Nexviazyme™ (avalglucosidase alfa for injection) is now approved in Canada for patients with late-onset Pompe disease (acid α-glucosidase deficiency)

MISSISSAUGA, ON, Nov. 15, 2021 /CNW/ - Nexviazyme™ (avalglucosidase alfa for injection) is now approved in Canada for the long-term treatment of patients older than 6 months of age with late-onset Pompe disease (acid α-glucosidase deficiency).1 Pompe disease is a rare autosomal recessive metabolic disorder defined by a deficiency of acid α-glucosidase (GAA), causing an accumulation of lysosomal glycogen that leads to damaged muscles, including the diaphragm that supports respiratory function and skeletal muscles that affect mobility, impacting functional endurance and breathing.2 Nexviazyme is an enzyme replacement therapy (ERT) designed to provide an exogenous source of GAA to the body to drive cellular enzyme uptake and enhance glycogen clearance in target tissues.3

"Due to the severity of Pompe disease, it significantly affects patients' mobility and breathing, things that we often take for granted," says Dr. Mark Tarnopolsky, Director of Neuromuscular and Neurometabolic Clinic, McMaster University Medical Center. "The Health Canada approval of Nexviazyme is an important milestone for Canadian Pompe patients and may represent a new standard of care."

It's estimated that between 5,000 and 10,000 people worldwide have Pompe disease.4 Many patients with late-onset Pompe disease experience long delays until diagnosis.5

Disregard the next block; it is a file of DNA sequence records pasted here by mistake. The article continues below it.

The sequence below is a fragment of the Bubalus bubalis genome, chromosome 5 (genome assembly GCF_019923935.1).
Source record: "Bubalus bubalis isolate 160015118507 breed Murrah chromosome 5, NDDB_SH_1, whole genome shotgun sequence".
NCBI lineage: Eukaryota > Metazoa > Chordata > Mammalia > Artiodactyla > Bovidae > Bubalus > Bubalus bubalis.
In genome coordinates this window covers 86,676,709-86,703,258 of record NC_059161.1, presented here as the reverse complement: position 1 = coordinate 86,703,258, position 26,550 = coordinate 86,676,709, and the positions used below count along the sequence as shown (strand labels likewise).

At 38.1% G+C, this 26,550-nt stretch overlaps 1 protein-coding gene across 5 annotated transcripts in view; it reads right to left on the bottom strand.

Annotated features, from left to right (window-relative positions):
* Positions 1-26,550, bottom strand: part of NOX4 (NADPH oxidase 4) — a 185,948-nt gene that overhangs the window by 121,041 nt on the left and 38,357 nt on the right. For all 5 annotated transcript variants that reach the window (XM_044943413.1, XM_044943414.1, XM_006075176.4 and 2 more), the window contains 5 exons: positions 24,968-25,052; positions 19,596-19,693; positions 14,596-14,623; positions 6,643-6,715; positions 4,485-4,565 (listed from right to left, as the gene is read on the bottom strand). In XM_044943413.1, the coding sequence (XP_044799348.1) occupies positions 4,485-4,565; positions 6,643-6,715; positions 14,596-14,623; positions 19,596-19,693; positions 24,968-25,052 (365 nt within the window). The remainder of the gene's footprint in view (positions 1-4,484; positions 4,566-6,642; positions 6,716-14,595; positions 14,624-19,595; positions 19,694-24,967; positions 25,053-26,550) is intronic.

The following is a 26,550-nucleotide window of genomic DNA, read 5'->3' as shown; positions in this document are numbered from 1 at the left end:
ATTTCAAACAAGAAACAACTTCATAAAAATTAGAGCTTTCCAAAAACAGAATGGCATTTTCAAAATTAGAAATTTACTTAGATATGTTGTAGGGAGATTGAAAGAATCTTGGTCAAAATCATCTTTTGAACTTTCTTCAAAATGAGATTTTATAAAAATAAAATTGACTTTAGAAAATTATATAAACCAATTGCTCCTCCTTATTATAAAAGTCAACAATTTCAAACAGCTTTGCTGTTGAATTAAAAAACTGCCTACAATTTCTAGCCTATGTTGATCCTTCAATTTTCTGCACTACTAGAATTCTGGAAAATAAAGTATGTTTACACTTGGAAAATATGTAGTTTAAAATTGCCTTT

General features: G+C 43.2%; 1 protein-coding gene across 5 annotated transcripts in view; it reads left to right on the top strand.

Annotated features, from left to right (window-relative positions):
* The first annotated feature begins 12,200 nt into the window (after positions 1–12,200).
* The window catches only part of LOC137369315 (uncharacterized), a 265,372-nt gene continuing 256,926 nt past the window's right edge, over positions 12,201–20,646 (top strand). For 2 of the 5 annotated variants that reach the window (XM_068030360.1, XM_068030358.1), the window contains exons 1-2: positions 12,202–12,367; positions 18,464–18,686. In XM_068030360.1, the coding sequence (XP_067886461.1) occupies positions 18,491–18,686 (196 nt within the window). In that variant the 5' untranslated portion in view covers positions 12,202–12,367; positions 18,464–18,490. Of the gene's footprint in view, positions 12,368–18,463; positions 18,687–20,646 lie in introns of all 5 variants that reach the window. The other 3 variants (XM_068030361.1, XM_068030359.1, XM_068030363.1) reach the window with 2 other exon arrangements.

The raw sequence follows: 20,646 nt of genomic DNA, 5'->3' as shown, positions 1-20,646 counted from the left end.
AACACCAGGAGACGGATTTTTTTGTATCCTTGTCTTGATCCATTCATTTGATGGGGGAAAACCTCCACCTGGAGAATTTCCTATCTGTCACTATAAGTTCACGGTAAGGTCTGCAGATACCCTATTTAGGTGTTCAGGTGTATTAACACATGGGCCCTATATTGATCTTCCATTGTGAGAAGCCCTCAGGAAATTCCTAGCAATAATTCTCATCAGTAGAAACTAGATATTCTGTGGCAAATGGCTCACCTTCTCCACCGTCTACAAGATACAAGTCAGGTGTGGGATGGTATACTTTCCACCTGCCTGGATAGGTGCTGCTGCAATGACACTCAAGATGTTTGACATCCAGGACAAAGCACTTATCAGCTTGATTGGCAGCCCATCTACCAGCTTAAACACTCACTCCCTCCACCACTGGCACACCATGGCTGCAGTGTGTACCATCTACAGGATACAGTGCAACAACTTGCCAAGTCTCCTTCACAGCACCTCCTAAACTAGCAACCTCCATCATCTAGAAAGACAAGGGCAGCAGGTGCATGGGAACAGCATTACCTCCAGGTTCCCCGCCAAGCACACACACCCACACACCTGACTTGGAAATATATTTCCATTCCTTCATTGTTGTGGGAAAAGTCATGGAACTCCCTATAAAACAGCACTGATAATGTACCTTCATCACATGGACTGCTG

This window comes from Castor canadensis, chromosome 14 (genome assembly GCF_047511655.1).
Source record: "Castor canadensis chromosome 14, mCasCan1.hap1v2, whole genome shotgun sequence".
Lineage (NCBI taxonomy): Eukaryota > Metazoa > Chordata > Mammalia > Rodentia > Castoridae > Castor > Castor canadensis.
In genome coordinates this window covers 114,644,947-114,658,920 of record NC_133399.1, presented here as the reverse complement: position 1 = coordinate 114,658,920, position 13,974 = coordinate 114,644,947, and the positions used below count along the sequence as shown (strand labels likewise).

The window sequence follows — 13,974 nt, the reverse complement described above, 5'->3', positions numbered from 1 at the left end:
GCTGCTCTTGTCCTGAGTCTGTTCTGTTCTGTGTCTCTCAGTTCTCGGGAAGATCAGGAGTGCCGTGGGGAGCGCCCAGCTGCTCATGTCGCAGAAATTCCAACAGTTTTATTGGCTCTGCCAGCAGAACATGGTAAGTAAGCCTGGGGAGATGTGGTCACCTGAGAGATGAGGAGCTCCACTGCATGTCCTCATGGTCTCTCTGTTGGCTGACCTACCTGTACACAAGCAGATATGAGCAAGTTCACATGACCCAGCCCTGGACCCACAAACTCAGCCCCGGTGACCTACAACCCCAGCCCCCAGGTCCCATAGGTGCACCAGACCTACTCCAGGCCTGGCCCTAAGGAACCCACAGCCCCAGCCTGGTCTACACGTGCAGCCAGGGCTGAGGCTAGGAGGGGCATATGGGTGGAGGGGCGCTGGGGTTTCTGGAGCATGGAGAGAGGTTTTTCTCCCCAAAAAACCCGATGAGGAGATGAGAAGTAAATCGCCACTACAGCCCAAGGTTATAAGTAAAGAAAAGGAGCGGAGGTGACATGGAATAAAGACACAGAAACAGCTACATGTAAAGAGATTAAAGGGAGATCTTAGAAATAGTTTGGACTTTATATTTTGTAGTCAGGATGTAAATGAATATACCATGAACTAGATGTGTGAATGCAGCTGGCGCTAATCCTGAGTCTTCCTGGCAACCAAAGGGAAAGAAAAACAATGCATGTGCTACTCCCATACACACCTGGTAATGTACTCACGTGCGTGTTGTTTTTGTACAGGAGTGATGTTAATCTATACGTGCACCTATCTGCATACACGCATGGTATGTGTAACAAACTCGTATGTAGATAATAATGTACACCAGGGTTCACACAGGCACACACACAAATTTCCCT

"This approval is incredible news for patients and their families who are living with this debilitating disease and have limited options," says Brad Crittenden, Executive Director, Canadian Association of Pompe. "While a Pompe diagnosis is overwhelming and scary, it's a positive step to know that new options are becoming available to those who need it."

"Our main goal is to support those who suffer from chronic conditions and rare diseases like Pompe disease," says Carrie McElroy, Interim General Manager for Sanofi Genzyme and Interim Canada Country Lead. "While no cure currently exists, it's important to be able to provide new treatment options and continued research for Canadian patients living with Pompe disease."

About Sanofi Canada

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Nexviazyme product monograph, November 12, 2021.


Dr. Ans T van der Ploeg, MD & Arnold JJ Resuser, PhD. The Lancet: Pompe's disease.


Nexviazyme product monograph, November 12, 2021.


Emory University School of Medicine. Pompe Disease: What you need to know.  Accessed: November 8, 2021.


Craig Campbell, MD, Department of Neurology, Paediatrics, University of Western Ontario. Infantile and later -onset paediatric Pompe disease (glycogen storage disease type II). Accessed: November 4, 2021.

SOURCE Sanofi Canada

For further information: Sanofi Media Relations Contact, Christine Chin, Head of Communications, (514) 956-6200,